Eccentric, chatty characters fortify this spry, futuristic tale.


Zorkon's Secret


In Spalsbury’s (The White-Haired Buffalo Hunter, 2016, etc.) sci-fi novel, an interplanetary ambassador’s mission to explain the stalled delivery of energy crystals may entail tracking down a never-before-seen species.

Solar One Ambassador Plenipotentiary Judith Woeberry is sure her negotiations on planet Tanfourit prevented a civil war. But it seems assassins have followed her and her security team to Zorkon, where she hopes to find Negotiator Thomas Haddly, who’s been missing for months. Judith likewise wants to know why shipments of energy crystals have inexplicably stopped—the same mystery that drew Haddly to Zorkon. No one’s ever seen the energy crystal–providing Conundrums, whose presumed domain is past the point of ZIP (Zone of Impossible Punishment), a precarious energy field. Judith enlists Antonio Vesuvius Albero; he and his one-eyed, four-armed adoptive brother Arc are the only individuals who’ve safely traveled ZIP. They plan to brave the energy field, which can make people see things or creatures that aren’t there, to meet with the Conundrums and rescue Haddly. Meanwhile, Tanfourit factions join forces and are planning an attack against the Zorkon city, Freedom. The unstable ZIP may also be shifting, which would necessitate the evacuation of another city or possibly the planet’s entire population. Though the overwhelming majority of Spalsbury’s novel consists of dialogue, the author keeps the conversation lively via diverse characters who use assorted manners of speech. Arc uses electric sparks from his hands to communicate in Morse code (signified in text with all-caps), while perpetually nervous Zorkon Councilor Jerome Nichols relies on repetition and long pauses. Spalsbury’s descriptions solidify the environment, especially within ZIP, where Judith and others witness a “large energy devil tornado filled with mummified bodies [that] zoomed out of the sky.” Much of the plot’s resolved, but a cliffhanger paves the way for a second book, with plenty left to explore—perhaps further Zorkon back story.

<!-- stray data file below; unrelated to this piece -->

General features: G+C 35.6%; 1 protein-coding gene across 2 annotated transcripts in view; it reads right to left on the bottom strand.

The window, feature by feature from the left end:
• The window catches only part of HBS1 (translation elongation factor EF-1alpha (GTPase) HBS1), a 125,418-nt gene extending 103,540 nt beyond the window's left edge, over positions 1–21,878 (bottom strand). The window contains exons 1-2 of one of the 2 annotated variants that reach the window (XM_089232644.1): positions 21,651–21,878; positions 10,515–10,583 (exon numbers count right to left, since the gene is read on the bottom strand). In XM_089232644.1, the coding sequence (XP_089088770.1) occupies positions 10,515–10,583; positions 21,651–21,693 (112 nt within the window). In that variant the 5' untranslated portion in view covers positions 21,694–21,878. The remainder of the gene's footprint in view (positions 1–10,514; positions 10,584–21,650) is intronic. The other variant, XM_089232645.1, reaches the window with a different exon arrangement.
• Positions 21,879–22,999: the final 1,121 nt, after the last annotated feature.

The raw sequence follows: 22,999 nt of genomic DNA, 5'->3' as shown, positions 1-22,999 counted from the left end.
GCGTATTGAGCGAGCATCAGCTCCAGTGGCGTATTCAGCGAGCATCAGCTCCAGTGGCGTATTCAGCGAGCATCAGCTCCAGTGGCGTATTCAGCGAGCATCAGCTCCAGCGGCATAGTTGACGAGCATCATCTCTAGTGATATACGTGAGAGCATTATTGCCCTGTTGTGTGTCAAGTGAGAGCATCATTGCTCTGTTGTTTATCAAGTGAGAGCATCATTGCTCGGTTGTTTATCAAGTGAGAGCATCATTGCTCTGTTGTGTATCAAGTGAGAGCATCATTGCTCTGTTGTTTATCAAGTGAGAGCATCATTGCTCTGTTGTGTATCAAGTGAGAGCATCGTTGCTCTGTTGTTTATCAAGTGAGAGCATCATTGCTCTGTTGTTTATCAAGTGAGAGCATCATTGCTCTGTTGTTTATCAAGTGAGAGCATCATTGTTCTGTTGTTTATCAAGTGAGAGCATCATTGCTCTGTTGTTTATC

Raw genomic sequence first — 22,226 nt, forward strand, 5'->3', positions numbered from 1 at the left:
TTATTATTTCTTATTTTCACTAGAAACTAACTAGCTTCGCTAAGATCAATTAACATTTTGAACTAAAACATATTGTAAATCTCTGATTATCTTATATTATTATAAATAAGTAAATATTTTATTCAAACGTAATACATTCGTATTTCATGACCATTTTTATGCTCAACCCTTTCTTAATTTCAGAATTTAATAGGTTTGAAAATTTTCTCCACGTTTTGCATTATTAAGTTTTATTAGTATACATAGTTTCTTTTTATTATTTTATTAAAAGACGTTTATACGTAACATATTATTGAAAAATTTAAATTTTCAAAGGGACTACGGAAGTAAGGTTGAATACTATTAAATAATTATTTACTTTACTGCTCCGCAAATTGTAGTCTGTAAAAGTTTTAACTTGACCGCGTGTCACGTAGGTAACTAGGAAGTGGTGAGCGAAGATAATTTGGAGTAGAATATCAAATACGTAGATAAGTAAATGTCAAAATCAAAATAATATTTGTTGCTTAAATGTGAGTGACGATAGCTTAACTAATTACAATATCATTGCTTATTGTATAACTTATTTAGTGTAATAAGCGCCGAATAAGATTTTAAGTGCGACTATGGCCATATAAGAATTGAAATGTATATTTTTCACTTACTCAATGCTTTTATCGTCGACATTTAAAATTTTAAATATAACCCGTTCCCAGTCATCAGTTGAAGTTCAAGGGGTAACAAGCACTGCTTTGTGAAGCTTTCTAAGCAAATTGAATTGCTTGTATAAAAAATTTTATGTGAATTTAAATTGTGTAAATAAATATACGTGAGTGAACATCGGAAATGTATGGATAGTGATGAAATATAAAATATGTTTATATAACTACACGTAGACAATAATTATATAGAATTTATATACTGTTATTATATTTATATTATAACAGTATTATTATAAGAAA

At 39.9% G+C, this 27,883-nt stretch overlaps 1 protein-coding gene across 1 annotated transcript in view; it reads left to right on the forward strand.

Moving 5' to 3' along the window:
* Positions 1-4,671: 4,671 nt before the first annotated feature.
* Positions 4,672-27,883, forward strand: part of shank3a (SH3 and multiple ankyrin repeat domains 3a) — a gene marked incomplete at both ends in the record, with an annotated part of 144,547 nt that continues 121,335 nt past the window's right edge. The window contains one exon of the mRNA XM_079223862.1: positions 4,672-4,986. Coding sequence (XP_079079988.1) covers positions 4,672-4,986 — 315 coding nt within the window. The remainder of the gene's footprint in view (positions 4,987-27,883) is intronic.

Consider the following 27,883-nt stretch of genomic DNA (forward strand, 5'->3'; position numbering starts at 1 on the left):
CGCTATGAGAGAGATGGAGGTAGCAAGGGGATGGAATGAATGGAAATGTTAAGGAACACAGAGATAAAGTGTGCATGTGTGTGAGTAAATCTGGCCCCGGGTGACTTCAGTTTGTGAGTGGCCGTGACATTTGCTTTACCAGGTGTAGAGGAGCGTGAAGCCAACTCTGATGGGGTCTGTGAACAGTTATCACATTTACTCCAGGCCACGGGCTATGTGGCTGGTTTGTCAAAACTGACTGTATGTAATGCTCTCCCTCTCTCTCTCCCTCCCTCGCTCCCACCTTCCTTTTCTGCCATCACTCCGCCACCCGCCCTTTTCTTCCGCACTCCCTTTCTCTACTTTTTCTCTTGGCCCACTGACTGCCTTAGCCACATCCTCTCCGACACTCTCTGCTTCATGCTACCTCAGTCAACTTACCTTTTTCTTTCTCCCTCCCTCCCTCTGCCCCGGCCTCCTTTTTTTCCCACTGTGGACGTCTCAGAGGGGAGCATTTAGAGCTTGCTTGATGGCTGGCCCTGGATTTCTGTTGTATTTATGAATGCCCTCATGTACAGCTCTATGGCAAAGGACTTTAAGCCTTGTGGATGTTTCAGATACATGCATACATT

Eccentric, chatty characters fortify this spry, futuristic tale.

Pub Date: Oct. 2, 2016

ISBN: 978-1-5375-3613-2

Page Count: 424

Publisher: CreateSpace

Review Posted Online: Nov. 23, 2016

Kirkus Reviews Issue: Jan. 1, 2017

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A tasty, if not always tasteful, tale of supernatural mayhem that fans of King and Crichton alike will enjoy.


Are we not men? We are—well, ask Bigfoot, as Brooks does in this delightful yarn, following on his bestseller World War Z (2006).